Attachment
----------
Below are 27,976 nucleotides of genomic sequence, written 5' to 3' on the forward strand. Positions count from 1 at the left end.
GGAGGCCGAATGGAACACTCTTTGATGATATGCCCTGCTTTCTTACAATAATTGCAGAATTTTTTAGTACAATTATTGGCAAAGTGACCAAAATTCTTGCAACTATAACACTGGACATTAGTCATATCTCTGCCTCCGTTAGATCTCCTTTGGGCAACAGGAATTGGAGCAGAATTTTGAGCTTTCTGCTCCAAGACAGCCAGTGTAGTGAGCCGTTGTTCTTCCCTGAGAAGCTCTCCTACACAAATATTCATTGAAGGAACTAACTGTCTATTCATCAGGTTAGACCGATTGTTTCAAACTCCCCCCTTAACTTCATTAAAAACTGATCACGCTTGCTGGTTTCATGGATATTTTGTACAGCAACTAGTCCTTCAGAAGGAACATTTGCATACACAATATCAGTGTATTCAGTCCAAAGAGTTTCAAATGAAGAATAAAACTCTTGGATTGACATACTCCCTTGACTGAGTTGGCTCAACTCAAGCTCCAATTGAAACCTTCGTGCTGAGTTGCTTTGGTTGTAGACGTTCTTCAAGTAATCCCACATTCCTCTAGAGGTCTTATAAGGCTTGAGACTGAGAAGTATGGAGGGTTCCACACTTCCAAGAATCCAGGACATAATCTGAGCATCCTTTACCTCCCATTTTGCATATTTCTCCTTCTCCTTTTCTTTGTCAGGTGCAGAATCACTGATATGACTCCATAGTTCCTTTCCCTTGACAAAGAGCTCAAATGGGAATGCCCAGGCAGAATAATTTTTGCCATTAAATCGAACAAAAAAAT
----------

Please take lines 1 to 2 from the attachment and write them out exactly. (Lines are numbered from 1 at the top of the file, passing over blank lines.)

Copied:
Below are 27,976 nucleotides of genomic sequence, written 5' to 3' on the forward strand. Positions count from 1 at the left end.
GGAGGCCGAATGGAACACTCTTTGATGATATGCCCTGCTTTCTTACAATAATTGCAGAATTTTTTAGTACAATTATTGGCAAAGTGACCAAAATTCTTGCAACTATAACACTGGACATTAGTCATATCTCTGCCTCCGTTAGATCTCCTTTGGGCAACAGGAATTGGAGCAGAATTTTGAGCTTTCTGCTCCAAGACAGCCAGTGTAGTGAGCCGTTGTTCTTCCCTGAGAAGCTCTCCTACACAAATATTCATTGAAGGAACTAACTGTCTATTCATCAGGTTAGACCGATTGTTTCAAACTCCCCCCTTAACTTCATTAAAAACTGATCACGCTTGCTGGTTTCATGGATATTTTGTACAGCAACTAGTCCTTCAGAAGGAACATTTGCATACACAATATCAGTGTATTCAGTCCAAAGAGTTTCAAATGAAGAATAAAACTCTTGGATTGACATACTCCCTTGACTGAGTTGGCTCAACTCAAGCTCCAATTGAAACCTTCGTGCTGAGTTGCTTTGGTTGTAGACGTTCTTCAAGTAATCCCACATTCCTCTAGAGGTCTTATAAGGCTTGAGACTGAGAAGTATGGAGGGTTCCACACTTCCAAGAATCCAGGACATAATCTGAGCATCCTTTACCTCCCATTTTGCATATTTCTCCTTCTCCTTTTCTTTGTCAGGTGCAGAATCACTGATATGACTCCATAGTTCCTTTCCCTTGACAAAGAGCTCAAATGGGAATGCCCAGGCAGAATAATTTTTGCCATTAAATCGAACAAAAAAAT